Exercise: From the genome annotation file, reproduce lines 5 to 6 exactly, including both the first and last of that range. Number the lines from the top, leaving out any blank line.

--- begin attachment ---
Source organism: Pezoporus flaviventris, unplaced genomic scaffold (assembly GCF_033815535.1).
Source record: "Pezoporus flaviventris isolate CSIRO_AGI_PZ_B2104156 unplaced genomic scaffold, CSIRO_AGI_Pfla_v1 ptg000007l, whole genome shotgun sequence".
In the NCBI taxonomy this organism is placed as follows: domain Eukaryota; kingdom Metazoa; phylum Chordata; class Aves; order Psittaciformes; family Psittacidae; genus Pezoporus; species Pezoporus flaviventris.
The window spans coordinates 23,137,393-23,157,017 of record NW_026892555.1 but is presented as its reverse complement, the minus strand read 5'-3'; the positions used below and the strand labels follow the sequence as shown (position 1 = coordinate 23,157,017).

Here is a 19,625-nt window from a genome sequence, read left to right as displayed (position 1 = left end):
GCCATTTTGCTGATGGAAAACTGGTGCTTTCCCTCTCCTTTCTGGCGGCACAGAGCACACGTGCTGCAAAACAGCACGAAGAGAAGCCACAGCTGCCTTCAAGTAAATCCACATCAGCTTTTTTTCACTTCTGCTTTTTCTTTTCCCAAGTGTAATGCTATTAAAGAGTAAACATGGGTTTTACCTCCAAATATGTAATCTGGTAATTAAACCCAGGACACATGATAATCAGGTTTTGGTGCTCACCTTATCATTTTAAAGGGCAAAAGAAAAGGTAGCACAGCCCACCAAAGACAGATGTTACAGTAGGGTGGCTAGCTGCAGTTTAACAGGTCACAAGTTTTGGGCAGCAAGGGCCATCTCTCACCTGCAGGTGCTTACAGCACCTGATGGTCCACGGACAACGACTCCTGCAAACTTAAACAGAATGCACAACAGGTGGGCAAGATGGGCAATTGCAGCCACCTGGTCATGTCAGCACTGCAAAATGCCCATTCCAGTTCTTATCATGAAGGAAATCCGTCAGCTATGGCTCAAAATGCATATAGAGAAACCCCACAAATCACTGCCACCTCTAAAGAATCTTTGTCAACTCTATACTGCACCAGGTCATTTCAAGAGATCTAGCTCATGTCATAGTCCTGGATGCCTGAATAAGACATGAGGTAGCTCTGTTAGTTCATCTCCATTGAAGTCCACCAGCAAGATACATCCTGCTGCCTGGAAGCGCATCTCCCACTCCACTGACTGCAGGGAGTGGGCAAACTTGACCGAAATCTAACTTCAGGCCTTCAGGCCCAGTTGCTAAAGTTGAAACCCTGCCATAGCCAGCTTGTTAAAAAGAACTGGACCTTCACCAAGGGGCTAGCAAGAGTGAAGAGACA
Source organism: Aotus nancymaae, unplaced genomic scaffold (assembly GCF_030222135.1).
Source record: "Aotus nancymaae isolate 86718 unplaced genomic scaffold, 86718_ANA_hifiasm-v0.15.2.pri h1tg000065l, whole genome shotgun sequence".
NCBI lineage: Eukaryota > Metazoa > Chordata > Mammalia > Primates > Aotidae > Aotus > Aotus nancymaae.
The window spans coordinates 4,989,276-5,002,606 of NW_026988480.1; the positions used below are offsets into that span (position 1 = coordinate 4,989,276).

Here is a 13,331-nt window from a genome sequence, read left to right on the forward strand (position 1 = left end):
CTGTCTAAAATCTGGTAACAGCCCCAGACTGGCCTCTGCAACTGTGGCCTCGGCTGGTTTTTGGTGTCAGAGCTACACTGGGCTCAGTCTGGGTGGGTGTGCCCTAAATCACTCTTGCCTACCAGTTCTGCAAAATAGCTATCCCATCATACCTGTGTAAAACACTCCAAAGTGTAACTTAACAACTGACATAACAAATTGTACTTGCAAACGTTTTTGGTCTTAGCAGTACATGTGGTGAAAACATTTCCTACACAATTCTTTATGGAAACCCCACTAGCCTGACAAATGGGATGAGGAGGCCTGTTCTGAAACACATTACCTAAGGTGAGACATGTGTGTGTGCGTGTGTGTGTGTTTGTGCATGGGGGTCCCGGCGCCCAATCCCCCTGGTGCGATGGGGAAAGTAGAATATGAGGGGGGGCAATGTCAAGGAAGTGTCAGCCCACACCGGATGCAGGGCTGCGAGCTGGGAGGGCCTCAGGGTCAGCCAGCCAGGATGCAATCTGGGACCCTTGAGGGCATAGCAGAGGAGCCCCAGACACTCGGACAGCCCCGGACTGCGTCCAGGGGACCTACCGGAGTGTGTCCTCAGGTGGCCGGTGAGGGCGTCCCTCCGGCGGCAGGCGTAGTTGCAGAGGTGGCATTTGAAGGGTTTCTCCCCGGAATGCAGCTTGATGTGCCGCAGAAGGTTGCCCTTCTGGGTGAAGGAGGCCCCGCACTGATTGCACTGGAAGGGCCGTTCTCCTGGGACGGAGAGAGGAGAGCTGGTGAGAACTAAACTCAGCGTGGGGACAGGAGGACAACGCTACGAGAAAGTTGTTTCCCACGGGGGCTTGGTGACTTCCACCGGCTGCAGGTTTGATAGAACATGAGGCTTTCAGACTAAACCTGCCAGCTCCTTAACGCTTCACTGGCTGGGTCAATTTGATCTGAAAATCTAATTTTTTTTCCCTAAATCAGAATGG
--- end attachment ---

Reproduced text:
Here is a 19,625-nt window from a genome sequence, read left to right as displayed (position 1 = left end):
GCCATTTTGCTGATGGAAAACTGGTGCTTTCCCTCTCCTTTCTGGCGGCACAGAGCACACGTGCTGCAAAACAGCACGAAGAGAAGCCACAGCTGCCTTCAAGTAAATCCACATCAGCTTTTTTTCACTTCTGCTTTTTCTTTTCCCAAGTGTAATGCTATTAAAGAGTAAACATGGGTTTTACCTCCAAATATGTAATCTGGTAATTAAACCCAGGACACATGATAATCAGGTTTTGGTGCTCACCTTATCATTTTAAAGGGCAAAAGAAAAGGTAGCACAGCCCACCAAAGACAGATGTTACAGTAGGGTGGCTAGCTGCAGTTTAACAGGTCACAAGTTTTGGGCAGCAAGGGCCATCTCTCACCTGCAGGTGCTTACAGCACCTGATGGTCCACGGACAACGACTCCTGCAAACTTAAACAGAATGCACAACAGGTGGGCAAGATGGGCAATTGCAGCCACCTGGTCATGTCAGCACTGCAAAATGCCCATTCCAGTTCTTATCATGAAGGAAATCCGTCAGCTATGGCTCAAAATGCATATAGAGAAACCCCACAAATCACTGCCACCTCTAAAGAATCTTTGTCAACTCTATACTGCACCAGGTCATTTCAAGAGATCTAGCTCATGTCATAGTCCTGGATGCCTGAATAAGACATGAGGTAGCTCTGTTAGTTCATCTCCATTGAAGTCCACCAGCAAGATACATCCTGCTGCCTGGAAGCGCATCTCCCACTCCACTGACTGCAGGGAGTGGGCAAACTTGACCGAAATCTAACTTCAGGCCTTCAGGCCCAGTTGCTAAAGTTGAAACCCTGCCATAGCCAGCTTGTTAAAAAGAACTGGACCTTCACCAAGGGGCTAGCAAGAGTGAAGAGACA